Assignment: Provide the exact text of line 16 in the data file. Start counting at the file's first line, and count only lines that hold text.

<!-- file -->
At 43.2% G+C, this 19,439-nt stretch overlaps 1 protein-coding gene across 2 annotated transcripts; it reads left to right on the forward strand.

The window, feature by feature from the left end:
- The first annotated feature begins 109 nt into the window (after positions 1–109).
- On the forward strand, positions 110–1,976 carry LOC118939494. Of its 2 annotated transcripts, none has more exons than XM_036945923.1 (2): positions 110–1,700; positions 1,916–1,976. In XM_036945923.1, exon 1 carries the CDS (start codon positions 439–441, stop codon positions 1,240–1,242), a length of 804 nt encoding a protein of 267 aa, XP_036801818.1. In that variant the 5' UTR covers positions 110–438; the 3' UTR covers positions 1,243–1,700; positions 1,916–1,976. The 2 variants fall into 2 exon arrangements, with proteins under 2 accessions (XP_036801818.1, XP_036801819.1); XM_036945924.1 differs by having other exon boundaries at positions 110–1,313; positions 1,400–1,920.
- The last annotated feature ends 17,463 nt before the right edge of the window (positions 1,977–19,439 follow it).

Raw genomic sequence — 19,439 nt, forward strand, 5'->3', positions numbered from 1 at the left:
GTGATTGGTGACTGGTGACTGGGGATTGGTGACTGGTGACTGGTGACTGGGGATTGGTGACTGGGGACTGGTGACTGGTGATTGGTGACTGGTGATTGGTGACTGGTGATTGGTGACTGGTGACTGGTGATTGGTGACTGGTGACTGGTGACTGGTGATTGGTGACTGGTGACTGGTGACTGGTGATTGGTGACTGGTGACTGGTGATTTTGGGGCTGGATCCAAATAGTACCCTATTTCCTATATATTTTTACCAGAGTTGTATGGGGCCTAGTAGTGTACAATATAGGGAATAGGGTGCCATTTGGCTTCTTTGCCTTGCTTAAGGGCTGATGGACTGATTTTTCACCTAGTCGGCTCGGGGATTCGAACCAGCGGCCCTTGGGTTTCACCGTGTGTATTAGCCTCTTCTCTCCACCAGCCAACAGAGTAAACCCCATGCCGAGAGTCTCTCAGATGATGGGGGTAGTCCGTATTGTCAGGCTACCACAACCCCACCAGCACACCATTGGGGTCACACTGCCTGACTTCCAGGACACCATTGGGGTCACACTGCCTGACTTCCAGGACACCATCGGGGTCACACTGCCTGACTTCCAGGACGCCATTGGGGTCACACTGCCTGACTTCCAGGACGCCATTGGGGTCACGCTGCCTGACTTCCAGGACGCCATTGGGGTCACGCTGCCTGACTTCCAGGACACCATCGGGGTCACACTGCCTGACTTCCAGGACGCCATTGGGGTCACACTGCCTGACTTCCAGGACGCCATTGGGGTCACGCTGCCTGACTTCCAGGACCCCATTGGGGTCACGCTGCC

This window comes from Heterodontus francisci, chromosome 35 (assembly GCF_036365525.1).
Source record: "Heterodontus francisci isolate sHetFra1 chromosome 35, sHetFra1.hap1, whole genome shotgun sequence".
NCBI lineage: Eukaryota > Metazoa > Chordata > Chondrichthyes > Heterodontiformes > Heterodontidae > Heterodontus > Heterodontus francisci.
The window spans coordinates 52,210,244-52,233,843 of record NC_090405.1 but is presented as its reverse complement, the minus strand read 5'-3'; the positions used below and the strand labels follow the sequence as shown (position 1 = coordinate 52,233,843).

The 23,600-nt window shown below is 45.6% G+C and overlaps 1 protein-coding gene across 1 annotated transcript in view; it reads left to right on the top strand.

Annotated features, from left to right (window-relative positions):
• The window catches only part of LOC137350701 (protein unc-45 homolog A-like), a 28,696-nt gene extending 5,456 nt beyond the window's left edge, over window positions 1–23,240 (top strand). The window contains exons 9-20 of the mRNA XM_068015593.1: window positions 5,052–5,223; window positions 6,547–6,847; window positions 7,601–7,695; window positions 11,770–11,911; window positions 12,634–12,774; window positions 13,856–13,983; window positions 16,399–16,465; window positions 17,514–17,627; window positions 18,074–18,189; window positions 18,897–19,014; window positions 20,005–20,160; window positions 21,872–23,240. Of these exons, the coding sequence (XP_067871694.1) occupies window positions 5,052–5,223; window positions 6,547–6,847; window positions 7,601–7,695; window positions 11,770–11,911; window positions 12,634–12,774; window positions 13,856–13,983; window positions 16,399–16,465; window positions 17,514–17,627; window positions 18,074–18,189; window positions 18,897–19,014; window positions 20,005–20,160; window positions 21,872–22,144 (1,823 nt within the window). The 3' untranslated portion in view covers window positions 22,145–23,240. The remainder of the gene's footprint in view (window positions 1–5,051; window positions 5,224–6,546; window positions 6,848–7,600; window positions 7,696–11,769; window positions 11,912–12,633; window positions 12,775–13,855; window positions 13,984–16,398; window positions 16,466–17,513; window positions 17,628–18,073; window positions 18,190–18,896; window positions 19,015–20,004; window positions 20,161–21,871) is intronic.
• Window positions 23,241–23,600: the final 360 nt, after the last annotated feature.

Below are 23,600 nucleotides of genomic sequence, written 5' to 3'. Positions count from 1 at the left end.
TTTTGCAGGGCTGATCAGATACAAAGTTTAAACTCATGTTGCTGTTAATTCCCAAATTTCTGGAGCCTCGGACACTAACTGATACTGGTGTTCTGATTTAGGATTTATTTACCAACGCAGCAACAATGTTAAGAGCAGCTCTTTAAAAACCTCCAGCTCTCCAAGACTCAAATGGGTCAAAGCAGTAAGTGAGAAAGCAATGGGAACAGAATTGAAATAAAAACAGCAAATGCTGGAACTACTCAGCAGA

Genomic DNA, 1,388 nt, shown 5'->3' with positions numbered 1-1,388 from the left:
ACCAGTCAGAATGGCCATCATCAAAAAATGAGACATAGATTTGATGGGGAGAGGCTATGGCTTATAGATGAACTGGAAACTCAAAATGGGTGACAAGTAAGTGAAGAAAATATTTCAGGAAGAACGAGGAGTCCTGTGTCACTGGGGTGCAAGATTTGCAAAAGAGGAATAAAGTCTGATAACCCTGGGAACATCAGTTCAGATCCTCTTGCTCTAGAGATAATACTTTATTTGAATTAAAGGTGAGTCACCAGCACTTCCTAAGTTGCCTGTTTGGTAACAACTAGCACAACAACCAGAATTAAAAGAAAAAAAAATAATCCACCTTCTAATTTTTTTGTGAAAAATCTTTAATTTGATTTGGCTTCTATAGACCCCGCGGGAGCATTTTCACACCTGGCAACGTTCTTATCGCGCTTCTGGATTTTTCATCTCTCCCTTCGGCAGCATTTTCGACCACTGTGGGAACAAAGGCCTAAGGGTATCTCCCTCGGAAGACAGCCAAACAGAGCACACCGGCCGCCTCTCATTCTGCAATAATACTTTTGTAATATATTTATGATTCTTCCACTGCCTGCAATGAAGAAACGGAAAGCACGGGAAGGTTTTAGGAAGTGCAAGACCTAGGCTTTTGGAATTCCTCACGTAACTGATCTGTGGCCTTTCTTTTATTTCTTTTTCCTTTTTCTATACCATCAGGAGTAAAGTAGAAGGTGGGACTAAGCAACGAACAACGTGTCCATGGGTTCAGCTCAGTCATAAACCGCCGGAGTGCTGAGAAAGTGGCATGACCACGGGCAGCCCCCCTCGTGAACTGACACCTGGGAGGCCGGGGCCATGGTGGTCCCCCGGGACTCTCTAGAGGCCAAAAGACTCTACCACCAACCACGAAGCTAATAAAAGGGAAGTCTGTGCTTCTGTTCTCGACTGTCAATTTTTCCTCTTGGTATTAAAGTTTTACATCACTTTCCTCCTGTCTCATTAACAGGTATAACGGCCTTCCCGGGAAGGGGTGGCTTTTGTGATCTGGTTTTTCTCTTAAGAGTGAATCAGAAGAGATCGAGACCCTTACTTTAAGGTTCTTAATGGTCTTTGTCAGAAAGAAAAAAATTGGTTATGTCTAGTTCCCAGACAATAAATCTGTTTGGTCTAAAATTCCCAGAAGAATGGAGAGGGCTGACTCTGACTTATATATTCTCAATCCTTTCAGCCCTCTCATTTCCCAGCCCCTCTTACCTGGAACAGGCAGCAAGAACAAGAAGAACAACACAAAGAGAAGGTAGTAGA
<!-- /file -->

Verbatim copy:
Below are 23,600 nucleotides of genomic sequence, written 5' to 3'. Positions count from 1 at the left end.